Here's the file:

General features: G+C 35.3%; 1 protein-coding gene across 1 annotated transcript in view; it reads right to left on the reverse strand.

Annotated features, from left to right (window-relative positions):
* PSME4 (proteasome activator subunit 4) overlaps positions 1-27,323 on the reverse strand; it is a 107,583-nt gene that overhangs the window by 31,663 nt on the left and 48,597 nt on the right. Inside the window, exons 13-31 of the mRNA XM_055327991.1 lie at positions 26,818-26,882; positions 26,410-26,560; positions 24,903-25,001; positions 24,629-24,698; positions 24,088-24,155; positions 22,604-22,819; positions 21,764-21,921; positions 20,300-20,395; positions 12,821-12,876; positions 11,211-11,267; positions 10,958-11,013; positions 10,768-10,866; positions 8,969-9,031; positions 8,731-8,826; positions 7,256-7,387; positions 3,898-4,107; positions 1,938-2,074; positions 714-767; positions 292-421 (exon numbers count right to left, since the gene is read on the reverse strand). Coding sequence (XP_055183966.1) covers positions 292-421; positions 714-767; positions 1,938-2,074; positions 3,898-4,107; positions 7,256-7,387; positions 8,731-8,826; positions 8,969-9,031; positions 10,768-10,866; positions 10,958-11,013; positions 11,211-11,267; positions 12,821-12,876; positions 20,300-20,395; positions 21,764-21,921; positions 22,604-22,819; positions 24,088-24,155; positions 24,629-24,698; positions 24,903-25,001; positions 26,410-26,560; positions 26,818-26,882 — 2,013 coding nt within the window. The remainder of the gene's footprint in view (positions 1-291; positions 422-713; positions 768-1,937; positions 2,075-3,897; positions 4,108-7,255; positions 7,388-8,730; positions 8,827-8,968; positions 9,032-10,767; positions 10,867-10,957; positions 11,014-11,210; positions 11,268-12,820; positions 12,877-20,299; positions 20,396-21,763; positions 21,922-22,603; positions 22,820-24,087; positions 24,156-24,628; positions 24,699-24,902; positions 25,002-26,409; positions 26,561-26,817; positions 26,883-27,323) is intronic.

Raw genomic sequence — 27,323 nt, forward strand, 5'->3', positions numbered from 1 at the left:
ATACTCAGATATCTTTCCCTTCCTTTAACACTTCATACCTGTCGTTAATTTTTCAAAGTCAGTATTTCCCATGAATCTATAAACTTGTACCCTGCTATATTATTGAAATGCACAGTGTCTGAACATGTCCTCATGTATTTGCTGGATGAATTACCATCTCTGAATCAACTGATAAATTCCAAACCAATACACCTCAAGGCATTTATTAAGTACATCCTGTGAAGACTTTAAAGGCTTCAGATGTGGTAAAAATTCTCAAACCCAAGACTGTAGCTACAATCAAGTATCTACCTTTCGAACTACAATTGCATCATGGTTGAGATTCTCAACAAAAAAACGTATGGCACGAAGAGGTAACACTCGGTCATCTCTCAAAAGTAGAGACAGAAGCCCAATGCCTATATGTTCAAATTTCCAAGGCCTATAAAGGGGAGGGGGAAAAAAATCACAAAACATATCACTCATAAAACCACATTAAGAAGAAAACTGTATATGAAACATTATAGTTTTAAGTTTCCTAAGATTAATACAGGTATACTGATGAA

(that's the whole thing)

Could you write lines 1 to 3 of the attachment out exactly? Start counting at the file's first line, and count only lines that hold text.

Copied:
General features: G+C 35.3%; 1 protein-coding gene across 1 annotated transcript in view; it reads right to left on the reverse strand.

Annotated features, from left to right (window-relative positions):
* PSME4 (proteasome activator subunit 4) overlaps positions 1-27,323 on the reverse strand; it is a 107,583-nt gene that overhangs the window by 31,663 nt on the left and 48,597 nt on the right. Inside the window, exons 13-31 of the mRNA XM_055327991.1 lie at positions 26,818-26,882; positions 26,410-26,560; positions 24,903-25,001; positions 24,629-24,698; positions 24,088-24,155; positions 22,604-22,819; positions 21,764-21,921; positions 20,300-20,395; positions 12,821-12,876; positions 11,211-11,267; positions 10,958-11,013; positions 10,768-10,866; positions 8,969-9,031; positions 8,731-8,826; positions 7,256-7,387; positions 3,898-4,107; positions 1,938-2,074; positions 714-767; positions 292-421 (exon numbers count right to left, since the gene is read on the reverse strand). Coding sequence (XP_055183966.1) covers positions 292-421; positions 714-767; positions 1,938-2,074; positions 3,898-4,107; positions 7,256-7,387; positions 8,731-8,826; positions 8,969-9,031; positions 10,768-10,866; positions 10,958-11,013; positions 11,211-11,267; positions 12,821-12,876; positions 20,300-20,395; positions 21,764-21,921; positions 22,604-22,819; positions 24,088-24,155; positions 24,629-24,698; positions 24,903-25,001; positions 26,410-26,560; positions 26,818-26,882 — 2,013 coding nt within the window. The remainder of the gene's footprint in view (positions 1-291; positions 422-713; positions 768-1,937; positions 2,075-3,897; positions 4,108-7,255; positions 7,388-8,730; positions 8,827-8,968; positions 9,032-10,767; positions 10,867-10,957; positions 11,014-11,210; positions 11,268-12,820; positions 12,877-20,299; positions 20,396-21,763; positions 21,922-22,603; positions 22,820-24,087; positions 24,156-24,628; positions 24,699-24,902; positions 25,002-26,409; positions 26,561-26,817; positions 26,883-27,323) is intronic.